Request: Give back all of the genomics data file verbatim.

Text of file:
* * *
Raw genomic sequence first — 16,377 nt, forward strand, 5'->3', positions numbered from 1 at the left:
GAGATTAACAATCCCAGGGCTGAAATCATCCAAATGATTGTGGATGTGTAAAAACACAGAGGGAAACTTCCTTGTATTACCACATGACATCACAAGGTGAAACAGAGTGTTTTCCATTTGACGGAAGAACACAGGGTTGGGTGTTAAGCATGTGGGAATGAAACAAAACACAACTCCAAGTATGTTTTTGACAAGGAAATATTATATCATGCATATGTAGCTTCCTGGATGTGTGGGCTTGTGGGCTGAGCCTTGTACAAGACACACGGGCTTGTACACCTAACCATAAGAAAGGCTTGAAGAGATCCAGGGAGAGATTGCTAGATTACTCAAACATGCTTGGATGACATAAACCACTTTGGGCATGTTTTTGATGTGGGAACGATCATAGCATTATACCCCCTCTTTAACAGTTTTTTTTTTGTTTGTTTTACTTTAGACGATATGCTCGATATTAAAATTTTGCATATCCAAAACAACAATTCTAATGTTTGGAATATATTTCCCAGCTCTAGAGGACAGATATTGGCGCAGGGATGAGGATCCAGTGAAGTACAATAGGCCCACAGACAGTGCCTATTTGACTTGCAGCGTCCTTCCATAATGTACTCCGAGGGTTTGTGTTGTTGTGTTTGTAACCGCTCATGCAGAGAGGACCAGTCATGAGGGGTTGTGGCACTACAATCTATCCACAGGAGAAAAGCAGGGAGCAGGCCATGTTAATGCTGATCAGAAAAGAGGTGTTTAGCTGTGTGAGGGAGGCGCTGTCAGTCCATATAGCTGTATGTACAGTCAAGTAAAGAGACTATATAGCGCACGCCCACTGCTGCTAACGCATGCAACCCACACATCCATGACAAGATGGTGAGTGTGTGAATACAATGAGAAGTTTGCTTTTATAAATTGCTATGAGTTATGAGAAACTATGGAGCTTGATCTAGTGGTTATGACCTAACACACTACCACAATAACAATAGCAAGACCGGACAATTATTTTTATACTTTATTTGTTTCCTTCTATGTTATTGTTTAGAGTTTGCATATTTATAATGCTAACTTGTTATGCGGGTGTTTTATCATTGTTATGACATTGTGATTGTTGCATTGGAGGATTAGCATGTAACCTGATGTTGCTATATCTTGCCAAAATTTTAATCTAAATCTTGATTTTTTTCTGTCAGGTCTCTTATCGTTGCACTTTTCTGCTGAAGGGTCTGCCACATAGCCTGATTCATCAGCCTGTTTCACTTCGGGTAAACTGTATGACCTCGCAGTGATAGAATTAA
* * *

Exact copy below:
Raw genomic sequence first — 16,377 nt, forward strand, 5'->3', positions numbered from 1 at the left:
GAGATTAACAATCCCAGGGCTGAAATCATCCAAATGATTGTGGATGTGTAAAAACACAGAGGGAAACTTCCTTGTATTACCACATGACATCACAAGGTGAAACAGAGTGTTTTCCATTTGACGGAAGAACACAGGGTTGGGTGTTAAGCATGTGGGAATGAAACAAAACACAACTCCAAGTATGTTTTTGACAAGGAAATATTATATCATGCATATGTAGCTTCCTGGATGTGTGGGCTTGTGGGCTGAGCCTTGTACAAGACACACGGGCTTGTACACCTAACCATAAGAAAGGCTTGAAGAGATCCAGGGAGAGATTGCTAGATTACTCAAACATGCTTGGATGACATAAACCACTTTGGGCATGTTTTTGATGTGGGAACGATCATAGCATTATACCCCCTCTTTAACAGTTTTTTTTTTGTTTGTTTTACTTTAGACGATATGCTCGATATTAAAATTTTGCATATCCAAAACAACAATTCTAATGTTTGGAATATATTTCCCAGCTCTAGAGGACAGATATTGGCGCAGGGATGAGGATCCAGTGAAGTACAATAGGCCCACAGACAGTGCCTATTTGACTTGCAGCGTCCTTCCATAATGTACTCCGAGGGTTTGTGTTGTTGTGTTTGTAACCGCTCATGCAGAGAGGACCAGTCATGAGGGGTTGTGGCACTACAATCTATCCACAGGAGAAAAGCAGGGAGCAGGCCATGTTAATGCTGATCAGAAAAGAGGTGTTTAGCTGTGTGAGGGAGGCGCTGTCAGTCCATATAGCTGTATGTACAGTCAAGTAAAGAGACTATATAGCGCACGCCCACTGCTGCTAACGCATGCAACCCACACATCCATGACAAGATGGTGAGTGTGTGAATACAATGAGAAGTTTGCTTTTATAAATTGCTATGAGTTATGAGAAACTATGGAGCTTGATCTAGTGGTTATGACCTAACACACTACCACAATAACAATAGCAAGACCGGACAATTATTTTTATACTTTATTTGTTTCCTTCTATGTTATTGTTTAGAGTTTGCATATTTATAATGCTAACTTGTTATGCGGGTGTTTTATCATTGTTATGACATTGTGATTGTTGCATTGGAGGATTAGCATGTAACCTGATGTTGCTATATCTTGCCAAAATTTTAATCTAAATCTTGATTTTTTTCTGTCAGGTCTCTTATCGTTGCACTTTTCTGCTGAAGGGTCTGCCACATAGCCTGATTCATCAGCCTGTTTCACTTCGGGTAAACTGTATGACCTCGCAGTGATAGAATTAA